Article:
Sales and Marketing: Sales involves becoming a specialist in various medical niches, understanding the biological components of the product, and making contact in the field. The marketing function involves identifying target customers for the product and creating strategies to sell the new drugs and technologies. Additionally, new business development and alliance management is encompassed within this area.

3. What additional resources are available?

Online Resources

Biotechnology Information Directory of the Web Virtual Library– A directory of over 1,500 links to companies, research institutes, universities, sources of information and other  directories specific to biopharmaceutical product development and delivery of products and services.
Biospace.com-Hub site for bioscience-specific news, information and links on biotechnology and pharmaceutical developments.
FierceBiotech-The biotech industry’s daily monitor: daily bulletin on biotech industry news.
BioWorld Online– Worldwide biotechnology news and information resource.
Evelexa BioResources– Business and career-related information for those interested in biotech venture creation. Also the home of The Entrepreneur’s Guide to a Biotech Startup.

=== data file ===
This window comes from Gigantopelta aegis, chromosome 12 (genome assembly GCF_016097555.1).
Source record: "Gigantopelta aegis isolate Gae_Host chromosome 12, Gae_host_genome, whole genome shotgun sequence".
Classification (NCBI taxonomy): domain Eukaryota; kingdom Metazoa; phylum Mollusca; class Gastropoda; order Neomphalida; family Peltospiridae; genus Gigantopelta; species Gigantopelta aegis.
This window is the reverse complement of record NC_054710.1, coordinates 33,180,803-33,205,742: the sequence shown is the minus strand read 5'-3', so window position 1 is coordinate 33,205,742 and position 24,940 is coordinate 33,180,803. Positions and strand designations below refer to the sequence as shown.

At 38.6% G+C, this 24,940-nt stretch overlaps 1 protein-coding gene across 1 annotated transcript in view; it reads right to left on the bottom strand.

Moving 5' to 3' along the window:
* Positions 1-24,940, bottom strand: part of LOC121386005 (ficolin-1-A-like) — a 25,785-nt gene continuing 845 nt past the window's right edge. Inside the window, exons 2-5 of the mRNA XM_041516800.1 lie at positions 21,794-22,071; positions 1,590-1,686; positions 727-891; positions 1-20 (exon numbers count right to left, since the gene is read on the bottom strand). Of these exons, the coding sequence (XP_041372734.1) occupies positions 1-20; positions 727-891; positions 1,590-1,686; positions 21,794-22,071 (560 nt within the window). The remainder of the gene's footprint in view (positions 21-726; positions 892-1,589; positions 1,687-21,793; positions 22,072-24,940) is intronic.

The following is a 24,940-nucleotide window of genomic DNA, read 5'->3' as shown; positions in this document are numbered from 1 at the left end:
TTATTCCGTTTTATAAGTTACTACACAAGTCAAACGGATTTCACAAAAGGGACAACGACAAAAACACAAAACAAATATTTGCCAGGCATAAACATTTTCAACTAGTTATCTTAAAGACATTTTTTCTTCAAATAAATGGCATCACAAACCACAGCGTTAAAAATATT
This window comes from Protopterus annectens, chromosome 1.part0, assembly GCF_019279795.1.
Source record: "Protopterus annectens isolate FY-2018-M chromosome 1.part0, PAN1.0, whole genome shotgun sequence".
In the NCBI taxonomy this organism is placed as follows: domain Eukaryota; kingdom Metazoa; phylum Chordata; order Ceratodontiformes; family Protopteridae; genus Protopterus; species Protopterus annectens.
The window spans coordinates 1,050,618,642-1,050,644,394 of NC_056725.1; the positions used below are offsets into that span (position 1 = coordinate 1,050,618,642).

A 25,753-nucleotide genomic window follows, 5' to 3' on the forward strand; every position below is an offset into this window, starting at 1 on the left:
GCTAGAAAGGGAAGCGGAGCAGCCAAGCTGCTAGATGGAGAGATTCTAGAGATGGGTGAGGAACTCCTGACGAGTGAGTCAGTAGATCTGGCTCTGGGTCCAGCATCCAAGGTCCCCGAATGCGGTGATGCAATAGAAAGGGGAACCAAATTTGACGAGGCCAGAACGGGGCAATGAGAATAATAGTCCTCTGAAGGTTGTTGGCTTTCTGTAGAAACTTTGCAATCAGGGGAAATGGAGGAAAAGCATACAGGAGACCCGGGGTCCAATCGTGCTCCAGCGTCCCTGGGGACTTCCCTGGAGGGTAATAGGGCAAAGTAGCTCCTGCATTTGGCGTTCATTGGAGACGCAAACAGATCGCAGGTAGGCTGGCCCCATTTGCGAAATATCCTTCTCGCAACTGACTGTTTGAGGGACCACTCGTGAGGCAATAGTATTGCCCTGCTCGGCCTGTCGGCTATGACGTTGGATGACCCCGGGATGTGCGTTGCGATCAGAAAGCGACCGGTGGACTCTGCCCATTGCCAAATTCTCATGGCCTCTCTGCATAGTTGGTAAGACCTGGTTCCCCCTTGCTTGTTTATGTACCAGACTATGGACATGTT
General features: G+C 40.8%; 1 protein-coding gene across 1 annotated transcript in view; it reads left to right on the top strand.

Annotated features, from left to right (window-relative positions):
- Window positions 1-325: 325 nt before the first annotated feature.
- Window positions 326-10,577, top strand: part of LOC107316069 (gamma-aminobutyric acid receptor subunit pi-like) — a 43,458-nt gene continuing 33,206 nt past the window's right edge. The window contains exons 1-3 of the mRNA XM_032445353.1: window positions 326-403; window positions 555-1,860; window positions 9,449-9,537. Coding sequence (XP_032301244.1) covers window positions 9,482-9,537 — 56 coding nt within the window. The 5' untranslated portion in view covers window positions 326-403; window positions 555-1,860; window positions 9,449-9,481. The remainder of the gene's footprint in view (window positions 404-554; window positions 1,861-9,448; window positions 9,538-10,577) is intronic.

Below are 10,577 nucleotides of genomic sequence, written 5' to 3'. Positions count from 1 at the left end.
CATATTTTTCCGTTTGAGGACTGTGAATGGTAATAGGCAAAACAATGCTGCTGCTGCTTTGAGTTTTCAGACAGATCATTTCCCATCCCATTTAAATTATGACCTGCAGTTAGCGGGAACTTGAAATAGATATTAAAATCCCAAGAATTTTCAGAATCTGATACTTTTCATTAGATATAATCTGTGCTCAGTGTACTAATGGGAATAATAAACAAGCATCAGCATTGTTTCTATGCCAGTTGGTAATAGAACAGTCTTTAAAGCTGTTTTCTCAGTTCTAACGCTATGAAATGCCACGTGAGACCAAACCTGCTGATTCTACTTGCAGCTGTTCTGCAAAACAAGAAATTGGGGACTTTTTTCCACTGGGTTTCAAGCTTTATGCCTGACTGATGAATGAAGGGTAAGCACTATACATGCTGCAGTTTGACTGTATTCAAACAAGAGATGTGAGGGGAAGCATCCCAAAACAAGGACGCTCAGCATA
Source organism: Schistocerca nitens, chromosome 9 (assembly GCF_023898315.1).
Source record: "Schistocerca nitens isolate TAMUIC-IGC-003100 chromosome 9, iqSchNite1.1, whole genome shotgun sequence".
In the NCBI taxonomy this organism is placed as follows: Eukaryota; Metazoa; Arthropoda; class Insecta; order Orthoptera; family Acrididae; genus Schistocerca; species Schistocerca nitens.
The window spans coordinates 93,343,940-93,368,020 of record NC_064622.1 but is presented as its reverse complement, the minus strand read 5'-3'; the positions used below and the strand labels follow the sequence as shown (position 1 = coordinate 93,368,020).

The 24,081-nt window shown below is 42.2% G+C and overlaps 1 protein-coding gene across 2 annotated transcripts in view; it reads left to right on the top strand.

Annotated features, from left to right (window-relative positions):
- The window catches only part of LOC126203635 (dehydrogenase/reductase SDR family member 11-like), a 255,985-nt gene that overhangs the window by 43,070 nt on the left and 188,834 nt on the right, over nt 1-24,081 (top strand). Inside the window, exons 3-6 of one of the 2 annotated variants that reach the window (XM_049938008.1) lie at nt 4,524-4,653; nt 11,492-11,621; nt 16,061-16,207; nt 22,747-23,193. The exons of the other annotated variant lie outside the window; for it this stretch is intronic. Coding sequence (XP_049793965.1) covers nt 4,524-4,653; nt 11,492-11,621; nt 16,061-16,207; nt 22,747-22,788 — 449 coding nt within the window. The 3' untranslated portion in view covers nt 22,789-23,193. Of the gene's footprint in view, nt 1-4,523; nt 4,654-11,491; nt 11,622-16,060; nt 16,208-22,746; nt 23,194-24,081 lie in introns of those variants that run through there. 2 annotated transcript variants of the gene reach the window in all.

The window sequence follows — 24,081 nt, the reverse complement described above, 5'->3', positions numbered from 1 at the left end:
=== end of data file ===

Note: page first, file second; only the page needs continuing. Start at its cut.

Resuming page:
Bioinformatics– Organization for bioinformatics professionals.
National Center for Biotechnology Information– A resource for public databases and bioinformatics tools and applications.
Internship and Summer Research Opportunities – Updated on a regular basis by RIT, this site has a wealth of information.

Clinical Research, Data Management, and Regulatory Affairs Recruiters

Advanced Clinical Services– Full-service, national staffing firm specializing in clinical research and data management for Phase I-IV trials, including contract, contract-to-hire and direct hire options.
Chiltern– Consulting, outsourcing and contract technical assistance in clinical trials.
Biotech Resources– Clinical and manufacturing recruiting.
Clinical Trial Jobs– Clinical research employment opportunities.